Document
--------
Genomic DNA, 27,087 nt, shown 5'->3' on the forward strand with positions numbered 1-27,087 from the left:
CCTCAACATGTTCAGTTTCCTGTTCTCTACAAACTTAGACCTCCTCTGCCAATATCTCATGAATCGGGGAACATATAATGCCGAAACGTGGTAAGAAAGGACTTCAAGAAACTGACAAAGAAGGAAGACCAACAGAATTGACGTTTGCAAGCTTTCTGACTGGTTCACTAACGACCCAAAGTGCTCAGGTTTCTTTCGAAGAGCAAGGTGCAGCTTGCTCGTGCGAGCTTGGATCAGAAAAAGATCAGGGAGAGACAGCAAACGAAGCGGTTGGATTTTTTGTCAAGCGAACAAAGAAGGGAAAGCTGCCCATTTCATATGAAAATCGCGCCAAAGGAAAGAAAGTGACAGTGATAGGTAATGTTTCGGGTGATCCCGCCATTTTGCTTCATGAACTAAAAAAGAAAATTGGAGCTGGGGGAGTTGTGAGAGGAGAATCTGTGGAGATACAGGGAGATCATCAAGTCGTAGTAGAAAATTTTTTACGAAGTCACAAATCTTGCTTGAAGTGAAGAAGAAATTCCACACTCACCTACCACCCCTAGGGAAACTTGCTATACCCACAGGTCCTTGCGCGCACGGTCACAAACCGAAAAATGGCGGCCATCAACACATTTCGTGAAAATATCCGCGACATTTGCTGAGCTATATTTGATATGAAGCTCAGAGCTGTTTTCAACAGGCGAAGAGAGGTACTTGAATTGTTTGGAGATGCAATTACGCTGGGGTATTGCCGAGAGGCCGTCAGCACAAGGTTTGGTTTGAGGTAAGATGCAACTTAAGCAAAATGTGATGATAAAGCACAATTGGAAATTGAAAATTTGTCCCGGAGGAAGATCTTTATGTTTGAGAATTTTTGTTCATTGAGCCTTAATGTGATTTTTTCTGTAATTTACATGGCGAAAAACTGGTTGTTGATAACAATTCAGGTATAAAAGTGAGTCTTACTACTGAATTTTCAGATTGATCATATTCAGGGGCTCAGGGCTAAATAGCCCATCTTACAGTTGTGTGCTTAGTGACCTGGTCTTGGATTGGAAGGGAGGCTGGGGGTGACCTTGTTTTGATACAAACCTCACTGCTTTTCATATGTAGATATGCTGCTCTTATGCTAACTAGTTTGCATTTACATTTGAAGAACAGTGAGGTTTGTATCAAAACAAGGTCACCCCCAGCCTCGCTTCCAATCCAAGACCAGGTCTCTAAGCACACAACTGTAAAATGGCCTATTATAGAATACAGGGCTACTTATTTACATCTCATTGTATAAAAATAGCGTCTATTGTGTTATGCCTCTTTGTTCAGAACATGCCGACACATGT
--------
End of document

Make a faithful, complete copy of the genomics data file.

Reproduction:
Genomic DNA, 27,087 nt, shown 5'->3' on the forward strand with positions numbered 1-27,087 from the left:
CCTCAACATGTTCAGTTTCCTGTTCTCTACAAACTTAGACCTCCTCTGCCAATATCTCATGAATCGGGGAACATATAATGCCGAAACGTGGTAAGAAAGGACTTCAAGAAACTGACAAAGAAGGAAGACCAACAGAATTGACGTTTGCAAGCTTTCTGACTGGTTCACTAACGACCCAAAGTGCTCAGGTTTCTTTCGAAGAGCAAGGTGCAGCTTGCTCGTGCGAGCTTGGATCAGAAAAAGATCAGGGAGAGACAGCAAACGAAGCGGTTGGATTTTTTGTCAAGCGAACAAAGAAGGGAAAGCTGCCCATTTCATATGAAAATCGCGCCAAAGGAAAGAAAGTGACAGTGATAGGTAATGTTTCGGGTGATCCCGCCATTTTGCTTCATGAACTAAAAAAGAAAATTGGAGCTGGGGGAGTTGTGAGAGGAGAATCTGTGGAGATACAGGGAGATCATCAAGTCGTAGTAGAAAATTTTTTACGAAGTCACAAATCTTGCTTGAAGTGAAGAAGAAATTCCACACTCACCTACCACCCCTAGGGAAACTTGCTATACCCACAGGTCCTTGCGCGCACGGTCACAAACCGAAAAATGGCGGCCATCAACACATTTCGTGAAAATATCCGCGACATTTGCTGAGCTATATTTGATATGAAGCTCAGAGCTGTTTTCAACAGGCGAAGAGAGGTACTTGAATTGTTTGGAGATGCAATTACGCTGGGGTATTGCCGAGAGGCCGTCAGCACAAGGTTTGGTTTGAGGTAAGATGCAACTTAAGCAAAATGTGATGATAAAGCACAATTGGAAATTGAAAATTTGTCCCGGAGGAAGATCTTTATGTTTGAGAATTTTTGTTCATTGAGCCTTAATGTGATTTTTTCTGTAATTTACATGGCGAAAAACTGGTTGTTGATAACAATTCAGGTATAAAAGTGAGTCTTACTACTGAATTTTCAGATTGATCATATTCAGGGGCTCAGGGCTAAATAGCCCATCTTACAGTTGTGTGCTTAGTGACCTGGTCTTGGATTGGAAGGGAGGCTGGGGGTGACCTTGTTTTGATACAAACCTCACTGCTTTTCATATGTAGATATGCTGCTCTTATGCTAACTAGTTTGCATTTACATTTGAAGAACAGTGAGGTTTGTATCAAAACAAGGTCACCCCCAGCCTCGCTTCCAATCCAAGACCAGGTCTCTAAGCACACAACTGTAAAATGGCCTATTATAGAATACAGGGCTACTTATTTACATCTCATTGTATAAAAATAGCGTCTATTGTGTTATGCCTCTTTGTTCAGAACATGCCGACACATGT